[Fail] Do not include the Facebook JS SDK and Share button until the profile has images. This fails because now my users think they can’t share their page ever because they can’t see the share button from step one. Users need to see all their shit from the moment they open the account or they think it is broken.

[Fail] Wait 24 hours. Screw you.

It actually gets a little worse.

When using the prefab Facebook share button, it uses an older version of the share popup, and this popup seems to have its own cache which is separate from the Graph API cache. This means it is possible to click share, see the QR code, be unable to change it, hit share, and then some totally different image… sometimes random, sometimes og:image, is actually what is displayed on the Facebook feed.

Stop Composer from caching the Packagist index (on Windows)

Friday May 30th, 2014

If you are actually trying to develop a package for Composer and you manage to do it without getting yourself into a bloodrage, then you are a much more zen person than me. One of the things that pisses me off the most is that it caches the Packagist index on my local machine, and when I am pushing tweaks to Github several times an hour, that is super annoying.

  1. Find your AppData\Local\Composer folder. For me, C:\Users\bob\AppData\Local\Composer.
  2. Delete all the crap in it.
  3. Right click the empty space you just made, choose Properties. Security tab, Hit Edit.
  4. Select your user, put a checkmark in the Deny box for Write. Hit Apply and accept its warning that you know you are denying yourself.
  5. Enjoy Composer being unable to cache.


I assume on Linux you can find wherever it hides it in your home directory and chmod 000 it.

Unadultered LibreOffice bashing – because I earned it

Thursday February 13th, 2014

Version on Windows 8

How to delete Icons from the new Android 4.4 desktop

Friday January 24th, 2014

Certainly it cannot be that difficult… right? Just like before… long press… drag to… wait… what? I spent about 15 minutes trying different things before figuring this one out.

Finally the option to hide the Google Search bar is an option in the default launcher. But wait, did you hide it? It turns out the Google Search bar is what turns into “x Remove” when you long press an icon. If you get rid of the search bar, you cannot delete any icons. To get the bar back, long press an empty spot on the desktop, and then choose settings.

Screenshot_2014-01-24-02-21-26 Screenshot_2014-01-24-12-36-20 Screenshot_2014-01-24-02-21-14

Of course, this will not be an issue for you if you are using a different launcher.

Google Chrome taking a long time to load on Windows 8.1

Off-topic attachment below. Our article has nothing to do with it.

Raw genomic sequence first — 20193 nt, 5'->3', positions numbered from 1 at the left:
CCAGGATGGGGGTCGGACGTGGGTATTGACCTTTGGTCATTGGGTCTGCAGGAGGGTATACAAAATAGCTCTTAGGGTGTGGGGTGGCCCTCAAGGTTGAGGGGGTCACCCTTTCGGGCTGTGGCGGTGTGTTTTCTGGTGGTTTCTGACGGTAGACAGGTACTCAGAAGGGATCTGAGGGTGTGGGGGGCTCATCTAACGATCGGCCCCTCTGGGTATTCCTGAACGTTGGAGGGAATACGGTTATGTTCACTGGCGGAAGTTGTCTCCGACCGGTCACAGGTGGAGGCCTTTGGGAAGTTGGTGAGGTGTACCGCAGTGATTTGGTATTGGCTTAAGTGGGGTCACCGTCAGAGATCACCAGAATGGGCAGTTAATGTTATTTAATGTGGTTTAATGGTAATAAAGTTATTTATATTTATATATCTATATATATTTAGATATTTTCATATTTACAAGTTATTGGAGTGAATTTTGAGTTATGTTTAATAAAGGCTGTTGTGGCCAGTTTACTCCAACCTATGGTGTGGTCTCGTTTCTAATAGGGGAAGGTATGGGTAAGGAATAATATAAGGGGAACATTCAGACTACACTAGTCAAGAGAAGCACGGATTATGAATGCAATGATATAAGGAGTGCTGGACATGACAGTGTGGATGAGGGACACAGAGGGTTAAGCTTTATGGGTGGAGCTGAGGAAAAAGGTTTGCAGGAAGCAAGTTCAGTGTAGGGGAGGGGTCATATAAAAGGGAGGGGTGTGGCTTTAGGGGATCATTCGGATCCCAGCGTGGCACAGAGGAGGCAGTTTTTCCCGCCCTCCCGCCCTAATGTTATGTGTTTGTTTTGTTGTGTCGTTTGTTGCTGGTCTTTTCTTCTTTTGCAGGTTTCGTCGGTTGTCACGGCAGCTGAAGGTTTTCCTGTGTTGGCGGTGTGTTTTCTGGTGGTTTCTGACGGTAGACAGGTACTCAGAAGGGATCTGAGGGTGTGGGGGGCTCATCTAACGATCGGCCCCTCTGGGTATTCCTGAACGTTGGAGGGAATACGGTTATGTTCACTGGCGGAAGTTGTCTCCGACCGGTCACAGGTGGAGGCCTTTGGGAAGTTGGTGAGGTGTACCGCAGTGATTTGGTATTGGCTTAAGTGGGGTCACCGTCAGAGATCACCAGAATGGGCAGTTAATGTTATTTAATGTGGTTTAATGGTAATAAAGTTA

Monday January 20th, 2014

I came across this “fix” completely by accident. About two weeks ago my Google Chrome started taking 7+ seconds to launch, which made it as slow as both Firefox and Internet Explorer, while Opera launches in less than 1 second.

Hit up your about:flags page. At first I thought it was this option “Enable Instant Extended API”:




If you do not set that to disabled, the act of creating a new tab takes for-fucking-ever, and you have to sit there and wait for your search box and most visited sites. This fixed slow tabs, but did not fix slow launch. It ended up being this option “Enable D3D11″:




As soon as I enabled that, Chrome was launching in under 1 second again. I assume just like games, the “Default” option is using D3D9, and perchance may be buggy on modern computers. No idea.



Wednesday October 23rd, 2013

Don’t get me wrong, I love PHP. But I also don’t have delusions about it. IMHO she fits it perfectly, lol.


Constructors, Factories, and Typecasts… oh my.

Friday October 18th, 2013

Or – why I prefer a factory style object management system. For the duration of this post we shall assume I have a class called App\User, of which represents a user account in our database.

I am rather used to having unpopular views, so this post will probably be flamed or ignored. Does that at least peak your interest a little to wonder what in the world I could be talking about in here? Lowercase lol.

TL:DR – leveraging all three of these to work together for you is pretty awesome.

Continue to full post…

Reacting with ReactPHP

Wednesday August 14th, 2013

The slides from the presentation I gave at DallasPHP about ReactPHP and Ratchet.

Code that I demoed during the presentation is on Github.

Windows 8 on Macbook keeps having the wrong time

Wednesday July 31st, 2013

The Problem

Even if the timezone is properly set, if you set the time to the correct value eventually at some point the clock gets many hours off again at seemingly random times. You are going to need regedit to fix this.

The Cause

The internal hardware can be either set or not set for UTC and whichever that is, Windows is expecting the opposite.

Continue to full post…